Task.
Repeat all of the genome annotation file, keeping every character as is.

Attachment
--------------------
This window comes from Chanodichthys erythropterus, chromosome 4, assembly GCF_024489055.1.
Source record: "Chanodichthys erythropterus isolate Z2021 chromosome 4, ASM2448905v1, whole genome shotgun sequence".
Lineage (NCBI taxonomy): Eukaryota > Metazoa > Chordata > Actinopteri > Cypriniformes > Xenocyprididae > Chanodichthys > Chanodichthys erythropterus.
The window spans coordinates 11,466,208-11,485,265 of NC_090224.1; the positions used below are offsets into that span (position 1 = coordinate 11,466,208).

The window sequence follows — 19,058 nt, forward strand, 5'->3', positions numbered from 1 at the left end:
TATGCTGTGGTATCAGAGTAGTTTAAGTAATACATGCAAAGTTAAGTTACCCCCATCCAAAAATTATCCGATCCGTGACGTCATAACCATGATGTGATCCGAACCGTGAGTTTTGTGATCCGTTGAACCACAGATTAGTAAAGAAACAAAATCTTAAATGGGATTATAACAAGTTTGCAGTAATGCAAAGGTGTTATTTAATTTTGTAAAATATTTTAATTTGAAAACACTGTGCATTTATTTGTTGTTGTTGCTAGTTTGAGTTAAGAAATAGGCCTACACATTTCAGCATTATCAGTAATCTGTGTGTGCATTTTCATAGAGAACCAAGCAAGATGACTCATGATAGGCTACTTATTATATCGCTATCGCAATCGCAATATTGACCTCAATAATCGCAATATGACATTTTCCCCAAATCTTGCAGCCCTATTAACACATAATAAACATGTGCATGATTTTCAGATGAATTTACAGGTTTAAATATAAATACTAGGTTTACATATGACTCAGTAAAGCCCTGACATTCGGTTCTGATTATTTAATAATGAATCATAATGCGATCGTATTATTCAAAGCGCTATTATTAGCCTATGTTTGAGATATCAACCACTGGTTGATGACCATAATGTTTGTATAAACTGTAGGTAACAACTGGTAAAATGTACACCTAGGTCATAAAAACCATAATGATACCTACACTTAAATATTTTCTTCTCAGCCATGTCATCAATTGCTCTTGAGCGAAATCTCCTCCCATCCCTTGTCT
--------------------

This window comes from Chanodichthys erythropterus, chromosome 4, assembly GCF_024489055.1.
Source record: "Chanodichthys erythropterus isolate Z2021 chromosome 4, ASM2448905v1, whole genome shotgun sequence".
Lineage (NCBI taxonomy): Eukaryota > Metazoa > Chordata > Actinopteri > Cypriniformes > Xenocyprididae > Chanodichthys > Chanodichthys erythropterus.
The window spans coordinates 11,466,208-11,485,265 of NC_090224.1; the positions used below are offsets into that span (position 1 = coordinate 11,466,208).

The window sequence follows — 19,058 nt, forward strand, 5'->3', positions numbered from 1 at the left end:
TATGCTGTGGTATCAGAGTAGTTTAAGTAATACATGCAAAGTTAAGTTACCCCCATCCAAAAATTATCCGATCCGTGACGTCATAACCATGATGTGATCCGAACCGTGAGTTTTGTGATCCGTTGAACCACAGATTAGTAAAGAAACAAAATCTTAAATGGGATTATAACAAGTTTGCAGTAATGCAAAGGTGTTATTTAATTTTGTAAAATATTTTAATTTGAAAACACTGTGCATTTATTTGTTGTTGTTGCTAGTTTGAGTTAAGAAATAGGCCTACACATTTCAGCATTATCAGTAATCTGTGTGTGCATTTTCATAGAGAACCAAGCAAGATGACTCATGATAGGCTACTTATTATATCGCTATCGCAATCGCAATATTGACCTCAATAATCGCAATATGACATTTTCCCCAAATCTTGCAGCCCTATTAACACATAATAAACATGTGCATGATTTTCAGATGAATTTACAGGTTTAAATATAAATACTAGGTTTACATATGACTCAGTAAAGCCCTGACATTCGGTTCTGATTATTTAATAATGAATCATAATGCGATCGTATTATTCAAAGCGCTATTATTAGCCTATGTTTGAGATATCAACCACTGGTTGATGACCATAATGTTTGTATAAACTGTAGGTAACAACTGGTAAAATGTACACCTAGGTCATAAAAACCATAATGATACCTACACTTAAATATTTTCTTCTCAGCCATGTCATCAATTGCTCTTGAGCGAAATCTCCTCCCATCCCTTGTCT